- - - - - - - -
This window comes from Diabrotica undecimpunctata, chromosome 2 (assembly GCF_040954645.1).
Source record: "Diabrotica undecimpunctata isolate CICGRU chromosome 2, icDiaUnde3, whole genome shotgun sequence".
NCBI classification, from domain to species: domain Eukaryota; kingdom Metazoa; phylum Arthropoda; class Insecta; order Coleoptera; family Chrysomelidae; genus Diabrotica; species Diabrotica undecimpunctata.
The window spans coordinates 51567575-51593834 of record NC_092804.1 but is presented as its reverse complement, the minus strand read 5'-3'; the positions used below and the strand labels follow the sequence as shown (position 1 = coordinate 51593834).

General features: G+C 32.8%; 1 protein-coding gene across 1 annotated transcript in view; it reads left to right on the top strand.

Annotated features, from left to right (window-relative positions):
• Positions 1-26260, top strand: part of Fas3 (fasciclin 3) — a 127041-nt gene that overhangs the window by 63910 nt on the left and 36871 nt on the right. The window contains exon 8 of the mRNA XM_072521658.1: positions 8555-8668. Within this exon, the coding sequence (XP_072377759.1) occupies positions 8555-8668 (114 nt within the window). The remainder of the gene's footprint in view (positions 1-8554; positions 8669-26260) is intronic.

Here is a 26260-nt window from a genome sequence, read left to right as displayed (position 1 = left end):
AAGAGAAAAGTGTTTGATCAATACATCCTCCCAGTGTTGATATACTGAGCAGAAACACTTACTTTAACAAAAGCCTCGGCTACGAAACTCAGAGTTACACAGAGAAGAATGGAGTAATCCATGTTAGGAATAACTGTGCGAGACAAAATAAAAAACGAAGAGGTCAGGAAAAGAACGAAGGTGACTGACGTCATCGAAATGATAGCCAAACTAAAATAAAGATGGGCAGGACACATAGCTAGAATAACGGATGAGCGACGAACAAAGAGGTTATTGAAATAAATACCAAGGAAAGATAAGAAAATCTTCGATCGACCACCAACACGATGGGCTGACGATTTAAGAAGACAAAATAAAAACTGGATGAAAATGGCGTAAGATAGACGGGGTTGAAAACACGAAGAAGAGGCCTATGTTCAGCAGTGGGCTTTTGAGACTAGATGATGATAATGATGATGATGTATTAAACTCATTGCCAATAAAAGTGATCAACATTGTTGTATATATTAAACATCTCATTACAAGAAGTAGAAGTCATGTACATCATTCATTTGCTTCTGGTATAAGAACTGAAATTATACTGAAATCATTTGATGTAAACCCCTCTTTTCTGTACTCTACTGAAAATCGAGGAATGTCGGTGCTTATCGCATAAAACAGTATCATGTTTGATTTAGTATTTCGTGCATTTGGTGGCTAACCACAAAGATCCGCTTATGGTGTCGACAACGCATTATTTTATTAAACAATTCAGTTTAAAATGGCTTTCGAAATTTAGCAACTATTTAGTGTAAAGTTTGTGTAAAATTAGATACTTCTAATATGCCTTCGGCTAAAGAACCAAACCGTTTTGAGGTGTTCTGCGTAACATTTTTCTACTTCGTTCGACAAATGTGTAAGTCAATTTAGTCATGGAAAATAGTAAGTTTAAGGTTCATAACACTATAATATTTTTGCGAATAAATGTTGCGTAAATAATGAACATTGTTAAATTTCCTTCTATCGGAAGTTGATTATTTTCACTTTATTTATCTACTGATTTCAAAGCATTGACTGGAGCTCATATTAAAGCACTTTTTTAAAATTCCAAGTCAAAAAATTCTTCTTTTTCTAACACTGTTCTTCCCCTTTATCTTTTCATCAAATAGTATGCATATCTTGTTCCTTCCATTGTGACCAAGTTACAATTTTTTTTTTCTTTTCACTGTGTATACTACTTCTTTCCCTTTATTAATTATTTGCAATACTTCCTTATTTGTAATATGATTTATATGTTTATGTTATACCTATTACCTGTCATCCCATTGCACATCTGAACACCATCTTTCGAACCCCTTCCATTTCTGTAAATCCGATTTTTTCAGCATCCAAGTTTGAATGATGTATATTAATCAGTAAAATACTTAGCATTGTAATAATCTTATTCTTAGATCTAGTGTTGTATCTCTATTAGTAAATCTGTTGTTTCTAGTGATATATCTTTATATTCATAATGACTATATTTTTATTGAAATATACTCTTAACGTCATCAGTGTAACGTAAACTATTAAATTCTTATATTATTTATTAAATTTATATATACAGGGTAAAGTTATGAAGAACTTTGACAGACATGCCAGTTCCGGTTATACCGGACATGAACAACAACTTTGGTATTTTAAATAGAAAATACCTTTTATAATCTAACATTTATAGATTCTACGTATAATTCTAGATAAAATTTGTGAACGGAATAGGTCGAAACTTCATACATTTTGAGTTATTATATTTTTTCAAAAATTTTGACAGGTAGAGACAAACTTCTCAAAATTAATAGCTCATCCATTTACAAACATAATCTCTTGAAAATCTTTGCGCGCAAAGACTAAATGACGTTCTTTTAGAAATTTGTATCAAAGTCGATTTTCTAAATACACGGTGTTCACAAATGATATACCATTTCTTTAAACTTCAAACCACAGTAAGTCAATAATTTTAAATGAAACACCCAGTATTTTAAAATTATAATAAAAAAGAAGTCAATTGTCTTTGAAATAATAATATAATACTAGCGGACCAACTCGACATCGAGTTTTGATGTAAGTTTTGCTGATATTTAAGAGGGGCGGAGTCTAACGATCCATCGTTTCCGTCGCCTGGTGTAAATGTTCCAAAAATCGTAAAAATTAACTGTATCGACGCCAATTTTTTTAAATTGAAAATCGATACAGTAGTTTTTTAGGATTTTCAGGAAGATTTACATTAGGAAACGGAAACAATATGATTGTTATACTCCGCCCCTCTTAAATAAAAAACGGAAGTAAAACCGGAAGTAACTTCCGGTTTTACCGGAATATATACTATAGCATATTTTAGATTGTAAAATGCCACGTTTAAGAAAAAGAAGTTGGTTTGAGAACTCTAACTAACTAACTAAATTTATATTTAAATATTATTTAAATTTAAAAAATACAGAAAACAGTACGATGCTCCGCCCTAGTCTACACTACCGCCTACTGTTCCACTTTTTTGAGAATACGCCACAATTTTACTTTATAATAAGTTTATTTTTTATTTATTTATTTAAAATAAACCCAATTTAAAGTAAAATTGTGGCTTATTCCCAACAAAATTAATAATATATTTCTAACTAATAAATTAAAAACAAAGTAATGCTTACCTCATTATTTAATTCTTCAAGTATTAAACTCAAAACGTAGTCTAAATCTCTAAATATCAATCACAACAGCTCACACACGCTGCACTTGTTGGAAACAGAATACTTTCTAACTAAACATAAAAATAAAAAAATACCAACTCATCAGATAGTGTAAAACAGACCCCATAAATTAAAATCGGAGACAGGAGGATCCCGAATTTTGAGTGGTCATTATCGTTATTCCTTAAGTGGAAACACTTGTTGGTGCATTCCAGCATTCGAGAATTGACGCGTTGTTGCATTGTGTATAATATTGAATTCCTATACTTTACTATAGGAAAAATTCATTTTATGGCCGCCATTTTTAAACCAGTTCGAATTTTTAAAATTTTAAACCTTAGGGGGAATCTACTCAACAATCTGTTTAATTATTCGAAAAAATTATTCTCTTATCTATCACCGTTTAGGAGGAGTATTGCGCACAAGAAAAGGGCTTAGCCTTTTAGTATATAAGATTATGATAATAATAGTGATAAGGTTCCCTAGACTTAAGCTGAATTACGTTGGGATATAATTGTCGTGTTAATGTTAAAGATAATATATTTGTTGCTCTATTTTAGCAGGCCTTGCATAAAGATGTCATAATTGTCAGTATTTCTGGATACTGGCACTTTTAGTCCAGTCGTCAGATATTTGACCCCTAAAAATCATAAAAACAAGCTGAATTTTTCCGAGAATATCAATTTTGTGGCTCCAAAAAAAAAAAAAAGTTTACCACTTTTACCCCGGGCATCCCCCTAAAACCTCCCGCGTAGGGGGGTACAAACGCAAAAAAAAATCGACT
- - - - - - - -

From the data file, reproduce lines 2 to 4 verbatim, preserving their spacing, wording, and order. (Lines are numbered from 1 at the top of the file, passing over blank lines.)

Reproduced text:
Source record: "Diabrotica undecimpunctata isolate CICGRU chromosome 2, icDiaUnde3, whole genome shotgun sequence".
NCBI classification, from domain to species: domain Eukaryota; kingdom Metazoa; phylum Arthropoda; class Insecta; order Coleoptera; family Chrysomelidae; genus Diabrotica; species Diabrotica undecimpunctata.
The window spans coordinates 51567575-51593834 of record NC_092804.1 but is presented as its reverse complement, the minus strand read 5'-3'; the positions used below and the strand labels follow the sequence as shown (position 1 = coordinate 51593834).